Stereotypes…they’re all around us and have been there since the dawn of time.
There are stereotypes that reference every aspect of a human’s entire existence…race, gender, sexual orientation, class status…you name it, there’s a stereotype attached to it, including military spouses.
I’m sure by now you’ve heard of at least one stereotype about mil-spouses, if not a slew of them. Terms like ‘tag-chaser’ or ‘dependa’ have run rampant in our niche’ subculture for a long time…so how many times have you caught yourself saying, “Well I’m not THAT spouse”? WTH? Who set the bar on THAT one? But the REAL question begging to be asked is:
“Where do these Military Spouse Stereotypes come from?”
After all, they had to come from somewhere, right? I recently read an article from Psychology Today titled “Where Bias Begins: The Truth about Stereotypes”, where a prominent NYU Professor states,
“it’s clear that the way to get rid of stereotypes is by the roots, by where they come from in the first place.”
So we’re doing just THAT. Through extensive research, we’ve delved into the history of military spouses to figure out exactly where some of these stereotypes may have come from in order hopefully to bust some of these myths for our modern-day military spouses.
Each month, we’re going to explore a well-known or obscure military spouse stereotype, get to the root of it, and shine some light on the dark side of our community’s traditions and culture.
First up on the list:
Officer Spouse vs Enlisted Spouse
While this particular stereotype is quickly falling to the wayside (thank GOD!), there are still some strong feelings and strong biases regarding the rift between officer and enlisted spouses. Depending on who you’re speaking to, the stereotypes range from ‘the snooty officer spouse’ to ‘the uneducated enlisted spouse’. We all know those aren’t true at their core, so you might be thinking “yea, I’ve heard about that…but what’s the difference besides the fact that officers get a bigger paycheck than enlisted?” Well, it all started back in the Revolutionary War and solidified itself within the rank and file of the Continental Army.
The military back then had no real cultural tradition and the only comparable organization was their rival, Great Britain. That’s when the ‘officer class’ began mimicking the aristocratic ways of their British counterparts to socially separate themselves from the enlisted or ‘serving class’ (insert eye-roll here), and their spouses followed suit. The rank of the service member not only directly affected how the spouse was perceived, but also dictated where they lived and who their friends were. Back then, spouses (mostly wives) followed their husband’s out into the field and actually lived with them throughout the war…like legit, WHERE the war was going down! These women, officer and enlisted wives, were known as “Camp Followers”.
One historian sums up the relationship between the early officer and enlisted wives when she notes,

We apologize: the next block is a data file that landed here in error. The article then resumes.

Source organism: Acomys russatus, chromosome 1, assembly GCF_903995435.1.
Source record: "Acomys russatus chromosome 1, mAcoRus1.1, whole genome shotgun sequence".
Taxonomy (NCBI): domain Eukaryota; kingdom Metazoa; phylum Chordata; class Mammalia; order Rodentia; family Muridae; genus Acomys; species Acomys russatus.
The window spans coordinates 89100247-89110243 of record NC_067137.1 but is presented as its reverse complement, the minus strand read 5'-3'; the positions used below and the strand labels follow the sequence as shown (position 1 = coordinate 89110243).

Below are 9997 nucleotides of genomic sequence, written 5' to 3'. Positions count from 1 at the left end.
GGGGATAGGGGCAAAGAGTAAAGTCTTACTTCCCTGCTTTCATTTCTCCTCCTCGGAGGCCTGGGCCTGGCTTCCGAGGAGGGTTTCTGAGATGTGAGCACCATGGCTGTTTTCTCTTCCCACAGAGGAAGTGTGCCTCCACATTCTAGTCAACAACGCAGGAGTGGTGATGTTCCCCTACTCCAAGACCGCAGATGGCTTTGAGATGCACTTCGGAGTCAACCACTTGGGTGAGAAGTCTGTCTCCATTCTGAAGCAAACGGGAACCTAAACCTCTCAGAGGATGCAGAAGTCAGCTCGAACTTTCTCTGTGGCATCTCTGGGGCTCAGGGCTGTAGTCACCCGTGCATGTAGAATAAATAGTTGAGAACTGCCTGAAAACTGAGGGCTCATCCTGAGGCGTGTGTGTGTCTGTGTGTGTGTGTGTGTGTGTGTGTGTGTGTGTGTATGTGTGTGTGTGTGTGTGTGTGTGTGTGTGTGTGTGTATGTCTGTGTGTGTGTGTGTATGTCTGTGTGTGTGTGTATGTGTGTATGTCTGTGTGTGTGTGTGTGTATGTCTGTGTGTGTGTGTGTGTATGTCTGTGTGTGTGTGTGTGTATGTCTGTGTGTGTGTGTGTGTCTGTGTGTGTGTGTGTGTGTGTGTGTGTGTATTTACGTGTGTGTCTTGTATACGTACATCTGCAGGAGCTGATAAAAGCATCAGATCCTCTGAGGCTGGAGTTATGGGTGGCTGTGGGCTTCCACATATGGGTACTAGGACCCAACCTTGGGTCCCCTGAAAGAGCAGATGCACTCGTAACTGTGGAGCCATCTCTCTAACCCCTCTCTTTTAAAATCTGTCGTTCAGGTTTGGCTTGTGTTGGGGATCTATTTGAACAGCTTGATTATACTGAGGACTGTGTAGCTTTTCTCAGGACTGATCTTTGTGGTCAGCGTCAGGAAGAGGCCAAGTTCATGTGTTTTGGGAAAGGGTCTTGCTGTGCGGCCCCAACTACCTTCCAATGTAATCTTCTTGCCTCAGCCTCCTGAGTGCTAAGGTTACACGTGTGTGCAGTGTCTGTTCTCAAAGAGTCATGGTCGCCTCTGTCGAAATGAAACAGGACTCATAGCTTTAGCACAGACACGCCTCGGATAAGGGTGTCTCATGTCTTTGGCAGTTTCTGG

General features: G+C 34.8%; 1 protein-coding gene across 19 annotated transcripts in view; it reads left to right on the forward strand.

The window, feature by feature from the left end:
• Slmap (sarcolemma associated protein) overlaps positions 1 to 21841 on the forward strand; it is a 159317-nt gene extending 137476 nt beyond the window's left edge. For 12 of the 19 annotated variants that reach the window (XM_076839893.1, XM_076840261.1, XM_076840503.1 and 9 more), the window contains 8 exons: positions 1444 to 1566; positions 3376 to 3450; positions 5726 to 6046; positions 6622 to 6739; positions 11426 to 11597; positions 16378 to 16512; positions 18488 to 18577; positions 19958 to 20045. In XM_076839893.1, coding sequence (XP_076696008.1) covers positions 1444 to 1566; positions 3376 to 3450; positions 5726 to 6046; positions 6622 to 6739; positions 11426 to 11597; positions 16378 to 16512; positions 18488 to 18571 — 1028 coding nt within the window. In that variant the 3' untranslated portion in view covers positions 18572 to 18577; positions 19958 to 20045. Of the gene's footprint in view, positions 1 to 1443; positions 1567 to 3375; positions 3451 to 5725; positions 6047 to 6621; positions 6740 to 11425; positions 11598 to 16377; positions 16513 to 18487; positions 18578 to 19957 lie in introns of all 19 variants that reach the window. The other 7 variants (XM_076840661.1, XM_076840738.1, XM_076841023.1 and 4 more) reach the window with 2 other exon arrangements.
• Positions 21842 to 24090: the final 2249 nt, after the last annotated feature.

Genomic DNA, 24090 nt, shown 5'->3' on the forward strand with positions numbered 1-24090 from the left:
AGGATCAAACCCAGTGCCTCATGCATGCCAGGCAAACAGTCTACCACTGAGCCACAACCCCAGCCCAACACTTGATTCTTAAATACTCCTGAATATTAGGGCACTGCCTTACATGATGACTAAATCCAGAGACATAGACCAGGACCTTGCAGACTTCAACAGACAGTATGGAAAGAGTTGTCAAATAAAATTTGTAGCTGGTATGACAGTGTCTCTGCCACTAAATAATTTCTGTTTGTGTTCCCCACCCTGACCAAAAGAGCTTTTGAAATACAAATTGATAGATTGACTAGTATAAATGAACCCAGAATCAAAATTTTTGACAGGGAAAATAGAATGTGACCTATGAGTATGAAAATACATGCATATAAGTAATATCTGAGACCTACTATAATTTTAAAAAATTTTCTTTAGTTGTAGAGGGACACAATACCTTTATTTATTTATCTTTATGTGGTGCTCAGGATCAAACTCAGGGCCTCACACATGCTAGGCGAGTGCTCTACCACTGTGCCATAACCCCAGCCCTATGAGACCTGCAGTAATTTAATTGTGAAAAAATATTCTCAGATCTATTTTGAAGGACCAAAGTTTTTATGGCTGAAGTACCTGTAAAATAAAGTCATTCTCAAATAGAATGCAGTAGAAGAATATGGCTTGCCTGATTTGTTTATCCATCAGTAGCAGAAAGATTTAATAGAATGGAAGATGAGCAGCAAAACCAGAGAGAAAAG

“Although social contact between officer and enlisted wives was severely limited, it had become the custom of the service that a soldier’s wife could always come to the commander’s wife for counsel and advice on problems. It was also the custom that the officer’s wife would do her utmost to aid the soldier’s wife. Still, each wife knew and maintained her position in the hierarchy“.
I know what you’re thinking…”No she DIDN’T!” But back then, this type of hierarchy was expected and well known; as were the certain ‘perks’ that the officer spouses may have had compared to their enlisted counterparts.
The military didn’t technically ‘forbid’ military wives to follow their service members, but they certainly didn’t advocate it-(which is probably where the phrase ‘if the army wanted you to have a family, they would have issued you one’ came from). At one point back in 1777, General George Washington himself began to get a bit ‘concerned’ about all of these wives hanging around…especially the ones who were pregnant or had children. He ended up ordering his officers at Valley Forge not to allow any additional wives in the ranks and to try and get rid of some of the ones who were there.
Well, ONE officer’s wife in particular, Mrs. Biddle (wife of Col Clement Biddle), decided she would subtly use her Jedi mind-tricks to protest this crazy directive that General Washington ordered. She decided to make dinner for the General and his staff one evening. When everyone was finished she stood up and mentioned that she heard about this new order that he had passed down. She then smiled and said that she was “certain that it didn’t apply” to her. Once General Washington realized he’d just been totally snowed, he said “Certainly not.”
Even though there wasn’t a formally written rule book or any policies that established a legit class system, there were barriers and struggles on both ends of the officer/enlisted spouse spectrum. Sure, those barriers were invisible but the social separation that has been passed down from generation to generation since the days of Valley Forge, have ultimately given way to the stereotypical rift between enlisted and officer spouses that is being challenged and changed by BOTH sides today.
It would appear that, as it is today, when the proverbial ‘S*** hit the fan’, both officer and enlisted spouses closed ranks (pardon the pun) when they realized they were all in the same boat.
To close out this first edition of the Historical MilSpouse, we’ll leave you all with a quote from the wife of a Continental Army officer. We believe it rings just as true today as the day it was written:
“There was the solitude of . . . mutual existence — just a handful of people, so to speak, afloat upon an uncharted sea of desolation . . . and the daily perils they faced together.”
What stereotypes would you like to see us cover next month?